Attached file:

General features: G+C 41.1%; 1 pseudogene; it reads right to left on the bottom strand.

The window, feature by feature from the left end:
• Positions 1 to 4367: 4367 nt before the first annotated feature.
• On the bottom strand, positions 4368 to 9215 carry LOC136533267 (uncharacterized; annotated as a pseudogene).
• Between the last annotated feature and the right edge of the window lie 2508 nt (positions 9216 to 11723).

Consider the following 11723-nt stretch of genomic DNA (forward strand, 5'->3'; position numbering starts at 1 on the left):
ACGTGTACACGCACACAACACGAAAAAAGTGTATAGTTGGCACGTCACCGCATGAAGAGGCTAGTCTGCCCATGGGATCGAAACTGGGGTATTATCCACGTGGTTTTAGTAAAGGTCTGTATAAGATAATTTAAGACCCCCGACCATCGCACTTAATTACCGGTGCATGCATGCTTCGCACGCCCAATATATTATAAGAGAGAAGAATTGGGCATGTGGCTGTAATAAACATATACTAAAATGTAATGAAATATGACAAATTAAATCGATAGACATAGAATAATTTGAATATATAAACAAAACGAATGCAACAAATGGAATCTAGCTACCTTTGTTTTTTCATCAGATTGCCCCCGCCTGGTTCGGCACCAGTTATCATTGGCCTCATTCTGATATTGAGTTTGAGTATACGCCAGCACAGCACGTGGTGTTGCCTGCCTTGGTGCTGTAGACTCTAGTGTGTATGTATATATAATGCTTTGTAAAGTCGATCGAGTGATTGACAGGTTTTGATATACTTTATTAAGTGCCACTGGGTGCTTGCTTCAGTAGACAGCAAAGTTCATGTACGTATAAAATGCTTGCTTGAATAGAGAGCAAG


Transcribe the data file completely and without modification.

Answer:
General features: G+C 41.1%; 1 pseudogene; it reads right to left on the bottom strand.

The window, feature by feature from the left end:
• Positions 1 to 4367: 4367 nt before the first annotated feature.
• On the bottom strand, positions 4368 to 9215 carry LOC136533267 (uncharacterized; annotated as a pseudogene).
• Between the last annotated feature and the right edge of the window lie 2508 nt (positions 9216 to 11723).

Consider the following 11723-nt stretch of genomic DNA (forward strand, 5'->3'; position numbering starts at 1 on the left):
ACGTGTACACGCACACAACACGAAAAAAGTGTATAGTTGGCACGTCACCGCATGAAGAGGCTAGTCTGCCCATGGGATCGAAACTGGGGTATTATCCACGTGGTTTTAGTAAAGGTCTGTATAAGATAATTTAAGACCCCCGACCATCGCACTTAATTACCGGTGCATGCATGCTTCGCACGCCCAATATATTATAAGAGAGAAGAATTGGGCATGTGGCTGTAATAAACATATACTAAAATGTAATGAAATATGACAAATTAAATCGATAGACATAGAATAATTTGAATATATAAACAAAACGAATGCAACAAATGGAATCTAGCTACCTTTGTTTTTTCATCAGATTGCCCCCGCCTGGTTCGGCACCAGTTATCATTGGCCTCATTCTGATATTGAGTTTGAGTATACGCCAGCACAGCACGTGGTGTTGCCTGCCTTGGTGCTGTAGACTCTAGTGTGTATGTATATATAATGCTTTGTAAAGTCGATCGAGTGATTGACAGGTTTTGATATACTTTATTAAGTGCCACTGGGTGCTTGCTTCAGTAGACAGCAAAGTTCATGTACGTATAAAATGCTTGCTTGAATAGAGAGCAAG